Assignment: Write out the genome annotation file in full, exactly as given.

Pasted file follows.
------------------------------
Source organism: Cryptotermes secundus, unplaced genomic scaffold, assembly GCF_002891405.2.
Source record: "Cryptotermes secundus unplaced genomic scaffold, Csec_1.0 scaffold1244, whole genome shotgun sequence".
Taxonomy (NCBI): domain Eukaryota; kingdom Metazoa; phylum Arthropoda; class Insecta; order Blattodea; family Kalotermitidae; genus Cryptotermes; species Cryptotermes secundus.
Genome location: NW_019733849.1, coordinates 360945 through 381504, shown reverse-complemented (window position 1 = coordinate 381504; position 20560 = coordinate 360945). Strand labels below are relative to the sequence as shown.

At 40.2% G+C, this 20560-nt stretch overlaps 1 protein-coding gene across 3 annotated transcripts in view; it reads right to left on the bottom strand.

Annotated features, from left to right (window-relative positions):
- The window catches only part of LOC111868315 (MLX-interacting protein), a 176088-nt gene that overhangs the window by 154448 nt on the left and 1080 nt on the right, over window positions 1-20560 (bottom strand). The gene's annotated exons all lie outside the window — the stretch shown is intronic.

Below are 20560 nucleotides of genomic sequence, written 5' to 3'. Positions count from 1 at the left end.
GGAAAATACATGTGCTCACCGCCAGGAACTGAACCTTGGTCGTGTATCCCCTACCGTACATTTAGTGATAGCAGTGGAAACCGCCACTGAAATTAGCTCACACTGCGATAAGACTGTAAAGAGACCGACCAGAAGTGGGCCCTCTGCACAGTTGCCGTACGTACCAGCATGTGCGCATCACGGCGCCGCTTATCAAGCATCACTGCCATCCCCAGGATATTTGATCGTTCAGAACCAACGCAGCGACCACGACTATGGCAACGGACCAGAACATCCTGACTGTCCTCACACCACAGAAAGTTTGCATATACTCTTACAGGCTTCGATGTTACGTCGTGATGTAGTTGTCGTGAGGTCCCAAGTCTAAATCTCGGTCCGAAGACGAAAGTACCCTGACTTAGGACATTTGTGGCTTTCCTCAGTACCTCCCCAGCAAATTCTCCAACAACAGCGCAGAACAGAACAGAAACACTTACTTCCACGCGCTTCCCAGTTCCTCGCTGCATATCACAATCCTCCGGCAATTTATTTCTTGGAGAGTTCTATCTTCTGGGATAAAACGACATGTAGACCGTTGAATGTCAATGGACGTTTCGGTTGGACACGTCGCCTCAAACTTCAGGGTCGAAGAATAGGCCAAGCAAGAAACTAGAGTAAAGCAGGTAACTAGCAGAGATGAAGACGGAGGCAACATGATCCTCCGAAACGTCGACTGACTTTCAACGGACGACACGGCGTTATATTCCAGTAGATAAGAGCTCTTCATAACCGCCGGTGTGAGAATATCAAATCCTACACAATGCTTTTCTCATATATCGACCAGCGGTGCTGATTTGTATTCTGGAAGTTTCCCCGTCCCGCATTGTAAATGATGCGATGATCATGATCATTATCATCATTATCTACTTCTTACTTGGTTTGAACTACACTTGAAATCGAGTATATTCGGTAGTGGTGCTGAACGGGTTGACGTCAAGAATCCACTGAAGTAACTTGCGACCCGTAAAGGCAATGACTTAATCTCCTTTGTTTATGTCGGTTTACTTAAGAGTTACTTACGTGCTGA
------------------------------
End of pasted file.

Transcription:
Source organism: Cryptotermes secundus, unplaced genomic scaffold, assembly GCF_002891405.2.
Source record: "Cryptotermes secundus unplaced genomic scaffold, Csec_1.0 scaffold1244, whole genome shotgun sequence".
Taxonomy (NCBI): domain Eukaryota; kingdom Metazoa; phylum Arthropoda; class Insecta; order Blattodea; family Kalotermitidae; genus Cryptotermes; species Cryptotermes secundus.
Genome location: NW_019733849.1, coordinates 360945 through 381504, shown reverse-complemented (window position 1 = coordinate 381504; position 20560 = coordinate 360945). Strand labels below are relative to the sequence as shown.

At 40.2% G+C, this 20560-nt stretch overlaps 1 protein-coding gene across 3 annotated transcripts in view; it reads right to left on the bottom strand.

Annotated features, from left to right (window-relative positions):
- The window catches only part of LOC111868315 (MLX-interacting protein), a 176088-nt gene that overhangs the window by 154448 nt on the left and 1080 nt on the right, over window positions 1-20560 (bottom strand). The gene's annotated exons all lie outside the window — the stretch shown is intronic.

Below are 20560 nucleotides of genomic sequence, written 5' to 3'. Positions count from 1 at the left end.
GGAAAATACATGTGCTCACCGCCAGGAACTGAACCTTGGTCGTGTATCCCCTACCGTACATTTAGTGATAGCAGTGGAAACCGCCACTGAAATTAGCTCACACTGCGATAAGACTGTAAAGAGACCGACCAGAAGTGGGCCCTCTGCACAGTTGCCGTACGTACCAGCATGTGCGCATCACGGCGCCGCTTATCAAGCATCACTGCCATCCCCAGGATATTTGATCGTTCAGAACCAACGCAGCGACCACGACTATGGCAACGGACCAGAACATCCTGACTGTCCTCACACCACAGAAAGTTTGCATATACTCTTACAGGCTTCGATGTTACGTCGTGATGTAGTTGTCGTGAGGTCCCAAGTCTAAATCTCGGTCCGAAGACGAAAGTACCCTGACTTAGGACATTTGTGGCTTTCCTCAGTACCTCCCCAGCAAATTCTCCAACAACAGCGCAGAACAGAACAGAAACACTTACTTCCACGCGCTTCCCAGTTCCTCGCTGCATATCACAATCCTCCGGCAATTTATTTCTTGGAGAGTTCTATCTTCTGGGATAAAACGACATGTAGACCGTTGAATGTCAATGGACGTTTCGGTTGGACACGTCGCCTCAAACTTCAGGGTCGAAGAATAGGCCAAGCAAGAAACTAGAGTAAAGCAGGTAACTAGCAGAGATGAAGACGGAGGCAACATGATCCTCCGAAACGTCGACTGACTTTCAACGGACGACACGGCGTTATATTCCAGTAGATAAGAGCTCTTCATAACCGCCGGTGTGAGAATATCAAATCCTACACAATGCTTTTCTCATATATCGACCAGCGGTGCTGATTTGTATTCTGGAAGTTTCCCCGTCCCGCATTGTAAATGATGCGATGATCATGATCATTATCATCATTATCTACTTCTTACTTGGTTTGAACTACACTTGAAATCGAGTATATTCGGTAGTGGTGCTGAACGGGTTGACGTCAAGAATCCACTGAAGTAACTTGCGACCCGTAAAGGCAATGACTTAATCTCCTTTGTTTATGTCGGTTTACTTAAGAGTTACTTACGTGCTGA